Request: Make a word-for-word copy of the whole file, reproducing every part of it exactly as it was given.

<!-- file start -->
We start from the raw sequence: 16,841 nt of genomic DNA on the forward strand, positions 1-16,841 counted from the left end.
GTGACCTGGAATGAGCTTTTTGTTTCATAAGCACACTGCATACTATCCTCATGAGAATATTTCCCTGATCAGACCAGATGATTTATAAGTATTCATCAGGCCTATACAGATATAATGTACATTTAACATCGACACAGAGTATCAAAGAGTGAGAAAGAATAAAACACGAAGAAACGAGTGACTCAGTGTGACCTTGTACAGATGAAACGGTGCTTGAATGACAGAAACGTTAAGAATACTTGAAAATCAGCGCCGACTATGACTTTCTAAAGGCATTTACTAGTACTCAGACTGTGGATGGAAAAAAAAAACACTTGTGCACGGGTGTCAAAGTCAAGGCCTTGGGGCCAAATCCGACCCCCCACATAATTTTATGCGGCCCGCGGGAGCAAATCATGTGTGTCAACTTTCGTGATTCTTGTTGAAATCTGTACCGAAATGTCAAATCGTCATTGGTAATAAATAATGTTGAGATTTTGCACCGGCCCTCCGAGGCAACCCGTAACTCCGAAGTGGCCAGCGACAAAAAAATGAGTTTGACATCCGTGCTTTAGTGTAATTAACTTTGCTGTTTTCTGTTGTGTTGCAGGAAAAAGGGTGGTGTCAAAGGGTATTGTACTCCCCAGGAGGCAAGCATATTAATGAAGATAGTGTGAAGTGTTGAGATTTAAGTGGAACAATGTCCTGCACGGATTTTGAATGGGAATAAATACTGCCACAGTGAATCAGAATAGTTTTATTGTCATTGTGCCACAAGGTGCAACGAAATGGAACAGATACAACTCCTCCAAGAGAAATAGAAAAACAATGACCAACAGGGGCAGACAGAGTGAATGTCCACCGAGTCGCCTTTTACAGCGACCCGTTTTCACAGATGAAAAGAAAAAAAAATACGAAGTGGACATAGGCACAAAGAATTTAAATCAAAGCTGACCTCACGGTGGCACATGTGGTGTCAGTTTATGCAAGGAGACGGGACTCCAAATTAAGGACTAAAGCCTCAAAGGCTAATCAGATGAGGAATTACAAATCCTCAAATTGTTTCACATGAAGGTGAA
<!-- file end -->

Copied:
We start from the raw sequence: 16,841 nt of genomic DNA on the forward strand, positions 1-16,841 counted from the left end.
GTGACCTGGAATGAGCTTTTTGTTTCATAAGCACACTGCATACTATCCTCATGAGAATATTTCCCTGATCAGACCAGATGATTTATAAGTATTCATCAGGCCTATACAGATATAATGTACATTTAACATCGACACAGAGTATCAAAGAGTGAGAAAGAATAAAACACGAAGAAACGAGTGACTCAGTGTGACCTTGTACAGATGAAACGGTGCTTGAATGACAGAAACGTTAAGAATACTTGAAAATCAGCGCCGACTATGACTTTCTAAAGGCATTTACTAGTACTCAGACTGTGGATGGAAAAAAAAAACACTTGTGCACGGGTGTCAAAGTCAAGGCCTTGGGGCCAAATCCGACCCCCCACATAATTTTATGCGGCCCGCGGGAGCAAATCATGTGTGTCAACTTTCGTGATTCTTGTTGAAATCTGTACCGAAATGTCAAATCGTCATTGGTAATAAATAATGTTGAGATTTTGCACCGGCCCTCCGAGGCAACCCGTAACTCCGAAGTGGCCAGCGACAAAAAAATGAGTTTGACATCCGTGCTTTAGTGTAATTAACTTTGCTGTTTTCTGTTGTGTTGCAGGAAAAAGGGTGGTGTCAAAGGGTATTGTACTCCCCAGGAGGCAAGCATATTAATGAAGATAGTGTGAAGTGTTGAGATTTAAGTGGAACAATGTCCTGCACGGATTTTGAATGGGAATAAATACTGCCACAGTGAATCAGAATAGTTTTATTGTCATTGTGCCACAAGGTGCAACGAAATGGAACAGATACAACTCCTCCAAGAGAAATAGAAAAACAATGACCAACAGGGGCAGACAGAGTGAATGTCCACCGAGTCGCCTTTTACAGCGACCCGTTTTCACAGATGAAAAGAAAAAAAAATACGAAGTGGACATAGGCACAAAGAATTTAAATCAAAGCTGACCTCACGGTGGCACATGTGGTGTCAGTTTATGCAAGGAGACGGGACTCCAAATTAAGGACTAAAGCCTCAAAGGCTAATCAGATGAGGAATTACAAATCCTCAAATTGTTTCACATGAAGGTGAA